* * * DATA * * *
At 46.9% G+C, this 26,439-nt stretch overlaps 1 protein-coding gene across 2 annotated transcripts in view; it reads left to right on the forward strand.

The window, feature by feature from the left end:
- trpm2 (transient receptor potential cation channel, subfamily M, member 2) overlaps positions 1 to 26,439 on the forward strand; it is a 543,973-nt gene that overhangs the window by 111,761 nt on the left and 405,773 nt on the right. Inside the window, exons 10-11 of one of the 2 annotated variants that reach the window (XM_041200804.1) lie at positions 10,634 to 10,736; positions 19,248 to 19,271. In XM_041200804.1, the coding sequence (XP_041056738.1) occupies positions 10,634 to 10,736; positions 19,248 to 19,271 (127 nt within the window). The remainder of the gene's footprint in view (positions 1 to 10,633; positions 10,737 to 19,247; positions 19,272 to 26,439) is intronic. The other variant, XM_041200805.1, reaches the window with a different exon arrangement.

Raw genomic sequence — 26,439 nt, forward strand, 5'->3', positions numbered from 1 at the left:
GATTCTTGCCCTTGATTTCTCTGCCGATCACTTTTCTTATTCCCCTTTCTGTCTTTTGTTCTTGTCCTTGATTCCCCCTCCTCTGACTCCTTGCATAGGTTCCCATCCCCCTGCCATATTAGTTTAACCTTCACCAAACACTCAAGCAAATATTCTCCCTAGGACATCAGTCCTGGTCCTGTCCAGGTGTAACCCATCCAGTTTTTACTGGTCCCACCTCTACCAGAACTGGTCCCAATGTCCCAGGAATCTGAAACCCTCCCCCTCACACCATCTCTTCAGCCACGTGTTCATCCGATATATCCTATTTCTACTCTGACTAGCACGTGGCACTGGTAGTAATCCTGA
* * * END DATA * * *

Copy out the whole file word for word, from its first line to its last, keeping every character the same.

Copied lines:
At 46.9% G+C, this 26,439-nt stretch overlaps 1 protein-coding gene across 2 annotated transcripts in view; it reads left to right on the forward strand.

The window, feature by feature from the left end:
- trpm2 (transient receptor potential cation channel, subfamily M, member 2) overlaps positions 1 to 26,439 on the forward strand; it is a 543,973-nt gene that overhangs the window by 111,761 nt on the left and 405,773 nt on the right. Inside the window, exons 10-11 of one of the 2 annotated variants that reach the window (XM_041200804.1) lie at positions 10,634 to 10,736; positions 19,248 to 19,271. In XM_041200804.1, the coding sequence (XP_041056738.1) occupies positions 10,634 to 10,736; positions 19,248 to 19,271 (127 nt within the window). The remainder of the gene's footprint in view (positions 1 to 10,633; positions 10,737 to 19,247; positions 19,272 to 26,439) is intronic. The other variant, XM_041200805.1, reaches the window with a different exon arrangement.

Raw genomic sequence — 26,439 nt, forward strand, 5'->3', positions numbered from 1 at the left:
GATTCTTGCCCTTGATTTCTCTGCCGATCACTTTTCTTATTCCCCTTTCTGTCTTTTGTTCTTGTCCTTGATTCCCCCTCCTCTGACTCCTTGCATAGGTTCCCATCCCCCTGCCATATTAGTTTAACCTTCACCAAACACTCAAGCAAATATTCTCCCTAGGACATCAGTCCTGGTCCTGTCCAGGTGTAACCCATCCAGTTTTTACTGGTCCCACCTCTACCAGAACTGGTCCCAATGTCCCAGGAATCTGAAACCCTCCCCCTCACACCATCTCTTCAGCCACGTGTTCATCCGATATATCCTATTTCTACTCTGACTAGCACGTGGCACTGGTAGTAATCCTGA